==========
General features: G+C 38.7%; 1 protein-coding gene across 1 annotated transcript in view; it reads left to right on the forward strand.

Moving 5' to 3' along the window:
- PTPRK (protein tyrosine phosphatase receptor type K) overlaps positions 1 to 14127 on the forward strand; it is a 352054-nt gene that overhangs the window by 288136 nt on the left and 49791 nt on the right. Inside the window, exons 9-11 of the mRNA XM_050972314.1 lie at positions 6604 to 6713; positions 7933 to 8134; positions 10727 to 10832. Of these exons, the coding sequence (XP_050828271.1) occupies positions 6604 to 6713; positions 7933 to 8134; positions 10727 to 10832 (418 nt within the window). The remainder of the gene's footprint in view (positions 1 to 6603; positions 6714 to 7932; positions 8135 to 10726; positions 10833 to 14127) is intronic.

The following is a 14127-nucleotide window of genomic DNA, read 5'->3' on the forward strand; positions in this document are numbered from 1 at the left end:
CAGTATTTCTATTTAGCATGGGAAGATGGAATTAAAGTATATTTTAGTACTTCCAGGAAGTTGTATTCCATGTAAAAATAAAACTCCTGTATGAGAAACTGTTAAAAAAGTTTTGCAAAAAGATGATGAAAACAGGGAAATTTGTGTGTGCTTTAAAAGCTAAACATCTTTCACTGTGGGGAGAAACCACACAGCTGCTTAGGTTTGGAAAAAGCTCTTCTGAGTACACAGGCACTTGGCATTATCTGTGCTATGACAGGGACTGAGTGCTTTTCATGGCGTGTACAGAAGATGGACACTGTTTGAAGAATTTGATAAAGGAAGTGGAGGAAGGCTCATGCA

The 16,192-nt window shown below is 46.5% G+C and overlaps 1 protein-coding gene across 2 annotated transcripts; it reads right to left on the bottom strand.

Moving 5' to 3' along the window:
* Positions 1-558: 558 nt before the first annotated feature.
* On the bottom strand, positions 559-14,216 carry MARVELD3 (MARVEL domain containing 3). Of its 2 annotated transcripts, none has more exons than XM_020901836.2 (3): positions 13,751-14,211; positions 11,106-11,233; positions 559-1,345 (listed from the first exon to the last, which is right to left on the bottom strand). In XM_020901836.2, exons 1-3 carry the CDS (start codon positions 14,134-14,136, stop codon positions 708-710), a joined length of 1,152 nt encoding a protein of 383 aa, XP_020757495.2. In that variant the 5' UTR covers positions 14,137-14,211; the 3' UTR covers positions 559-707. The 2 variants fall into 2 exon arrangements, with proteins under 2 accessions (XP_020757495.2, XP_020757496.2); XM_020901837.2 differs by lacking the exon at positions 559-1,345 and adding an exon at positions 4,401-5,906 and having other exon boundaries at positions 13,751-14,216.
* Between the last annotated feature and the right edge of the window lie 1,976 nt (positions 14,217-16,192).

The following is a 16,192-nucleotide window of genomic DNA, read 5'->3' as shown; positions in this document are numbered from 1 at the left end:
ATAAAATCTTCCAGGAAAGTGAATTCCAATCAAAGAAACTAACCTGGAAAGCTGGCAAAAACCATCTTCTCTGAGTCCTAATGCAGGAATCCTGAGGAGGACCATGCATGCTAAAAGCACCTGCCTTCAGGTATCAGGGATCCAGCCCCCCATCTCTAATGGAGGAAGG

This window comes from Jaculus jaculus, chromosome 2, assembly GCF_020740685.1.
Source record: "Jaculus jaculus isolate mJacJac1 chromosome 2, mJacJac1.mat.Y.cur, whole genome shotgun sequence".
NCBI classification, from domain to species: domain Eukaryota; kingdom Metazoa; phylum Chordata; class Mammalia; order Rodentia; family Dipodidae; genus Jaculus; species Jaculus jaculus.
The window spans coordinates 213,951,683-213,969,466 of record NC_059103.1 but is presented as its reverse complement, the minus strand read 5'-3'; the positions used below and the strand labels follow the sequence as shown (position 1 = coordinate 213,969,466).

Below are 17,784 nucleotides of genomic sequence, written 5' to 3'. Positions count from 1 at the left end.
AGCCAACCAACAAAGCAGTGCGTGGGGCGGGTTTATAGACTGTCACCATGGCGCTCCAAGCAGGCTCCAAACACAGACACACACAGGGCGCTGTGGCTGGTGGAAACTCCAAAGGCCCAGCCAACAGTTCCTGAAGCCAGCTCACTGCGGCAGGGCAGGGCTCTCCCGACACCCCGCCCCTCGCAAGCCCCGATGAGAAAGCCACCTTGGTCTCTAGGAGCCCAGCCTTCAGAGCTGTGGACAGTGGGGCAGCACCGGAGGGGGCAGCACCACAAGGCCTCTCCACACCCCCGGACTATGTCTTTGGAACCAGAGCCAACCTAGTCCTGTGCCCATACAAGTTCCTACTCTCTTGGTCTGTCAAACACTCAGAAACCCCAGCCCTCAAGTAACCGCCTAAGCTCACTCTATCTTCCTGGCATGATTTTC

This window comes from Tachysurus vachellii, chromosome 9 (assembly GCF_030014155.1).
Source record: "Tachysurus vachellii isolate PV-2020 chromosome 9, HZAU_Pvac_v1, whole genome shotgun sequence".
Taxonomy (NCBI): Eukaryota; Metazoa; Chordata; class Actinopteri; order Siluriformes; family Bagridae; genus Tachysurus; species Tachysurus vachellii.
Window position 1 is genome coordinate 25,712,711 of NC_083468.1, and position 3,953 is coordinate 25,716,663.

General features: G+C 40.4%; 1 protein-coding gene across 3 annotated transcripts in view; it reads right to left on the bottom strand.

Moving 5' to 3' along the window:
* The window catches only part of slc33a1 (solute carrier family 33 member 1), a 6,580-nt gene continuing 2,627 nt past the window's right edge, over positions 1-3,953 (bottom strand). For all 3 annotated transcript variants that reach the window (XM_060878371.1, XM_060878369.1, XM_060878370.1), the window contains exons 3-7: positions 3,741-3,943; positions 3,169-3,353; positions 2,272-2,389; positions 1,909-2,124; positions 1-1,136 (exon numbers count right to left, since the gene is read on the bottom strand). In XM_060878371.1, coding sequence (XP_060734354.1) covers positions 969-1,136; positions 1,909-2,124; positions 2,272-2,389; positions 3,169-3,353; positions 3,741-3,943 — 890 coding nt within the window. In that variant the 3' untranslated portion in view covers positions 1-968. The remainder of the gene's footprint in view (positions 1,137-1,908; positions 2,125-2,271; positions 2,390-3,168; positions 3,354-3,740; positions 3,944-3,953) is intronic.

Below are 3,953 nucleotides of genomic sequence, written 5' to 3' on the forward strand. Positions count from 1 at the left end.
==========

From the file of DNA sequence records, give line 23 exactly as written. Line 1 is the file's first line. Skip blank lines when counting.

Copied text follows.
General features: G+C 40.4%; 1 protein-coding gene across 3 annotated transcripts in view; it reads right to left on the bottom strand.